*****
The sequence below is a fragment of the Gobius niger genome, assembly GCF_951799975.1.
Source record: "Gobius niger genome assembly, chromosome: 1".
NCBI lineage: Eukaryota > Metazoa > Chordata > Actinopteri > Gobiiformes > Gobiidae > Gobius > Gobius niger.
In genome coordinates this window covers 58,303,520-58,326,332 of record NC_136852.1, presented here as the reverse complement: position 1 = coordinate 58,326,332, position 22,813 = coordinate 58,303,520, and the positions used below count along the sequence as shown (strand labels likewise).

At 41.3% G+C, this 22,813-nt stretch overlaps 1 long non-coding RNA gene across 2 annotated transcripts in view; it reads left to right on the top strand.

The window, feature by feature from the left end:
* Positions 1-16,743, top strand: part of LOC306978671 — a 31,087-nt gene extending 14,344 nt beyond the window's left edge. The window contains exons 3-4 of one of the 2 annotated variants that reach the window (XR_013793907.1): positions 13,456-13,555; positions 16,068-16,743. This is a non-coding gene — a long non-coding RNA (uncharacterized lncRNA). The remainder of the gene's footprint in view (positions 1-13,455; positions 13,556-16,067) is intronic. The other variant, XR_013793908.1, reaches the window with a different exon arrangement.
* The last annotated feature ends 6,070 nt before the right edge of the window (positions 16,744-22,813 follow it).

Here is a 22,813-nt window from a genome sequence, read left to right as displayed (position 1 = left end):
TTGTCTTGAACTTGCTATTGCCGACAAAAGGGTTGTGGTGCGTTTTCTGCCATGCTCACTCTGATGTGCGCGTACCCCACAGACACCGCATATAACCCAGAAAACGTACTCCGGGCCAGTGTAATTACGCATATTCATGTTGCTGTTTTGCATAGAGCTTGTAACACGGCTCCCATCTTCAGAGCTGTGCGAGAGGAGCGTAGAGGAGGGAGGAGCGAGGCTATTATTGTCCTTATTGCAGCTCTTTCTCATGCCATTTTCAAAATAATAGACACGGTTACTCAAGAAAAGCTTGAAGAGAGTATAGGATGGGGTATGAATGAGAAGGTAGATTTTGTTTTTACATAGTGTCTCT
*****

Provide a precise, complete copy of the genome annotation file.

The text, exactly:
The sequence below is a fragment of the Gobius niger genome, assembly GCF_951799975.1.
Source record: "Gobius niger genome assembly, chromosome: 1".
NCBI lineage: Eukaryota > Metazoa > Chordata > Actinopteri > Gobiiformes > Gobiidae > Gobius > Gobius niger.
In genome coordinates this window covers 58,303,520-58,326,332 of record NC_136852.1, presented here as the reverse complement: position 1 = coordinate 58,326,332, position 22,813 = coordinate 58,303,520, and the positions used below count along the sequence as shown (strand labels likewise).

At 41.3% G+C, this 22,813-nt stretch overlaps 1 long non-coding RNA gene across 2 annotated transcripts in view; it reads left to right on the top strand.

The window, feature by feature from the left end:
* Positions 1-16,743, top strand: part of LOC306978671 — a 31,087-nt gene extending 14,344 nt beyond the window's left edge. The window contains exons 3-4 of one of the 2 annotated variants that reach the window (XR_013793907.1): positions 13,456-13,555; positions 16,068-16,743. This is a non-coding gene — a long non-coding RNA (uncharacterized lncRNA). The remainder of the gene's footprint in view (positions 1-13,455; positions 13,556-16,067) is intronic. The other variant, XR_013793908.1, reaches the window with a different exon arrangement.
* The last annotated feature ends 6,070 nt before the right edge of the window (positions 16,744-22,813 follow it).

Here is a 22,813-nt window from a genome sequence, read left to right as displayed (position 1 = left end):
TTGTCTTGAACTTGCTATTGCCGACAAAAGGGTTGTGGTGCGTTTTCTGCCATGCTCACTCTGATGTGCGCGTACCCCACAGACACCGCATATAACCCAGAAAACGTACTCCGGGCCAGTGTAATTACGCATATTCATGTTGCTGTTTTGCATAGAGCTTGTAACACGGCTCCCATCTTCAGAGCTGTGCGAGAGGAGCGTAGAGGAGGGAGGAGCGAGGCTATTATTGTCCTTATTGCAGCTCTTTCTCATGCCATTTTCAAAATAATAGACACGGTTACTCAAGAAAAGCTTGAAGAGAGTATAGGATGGGGTATGAATGAGAAGGTAGATTTTGTTTTTACATAGTGTCTCT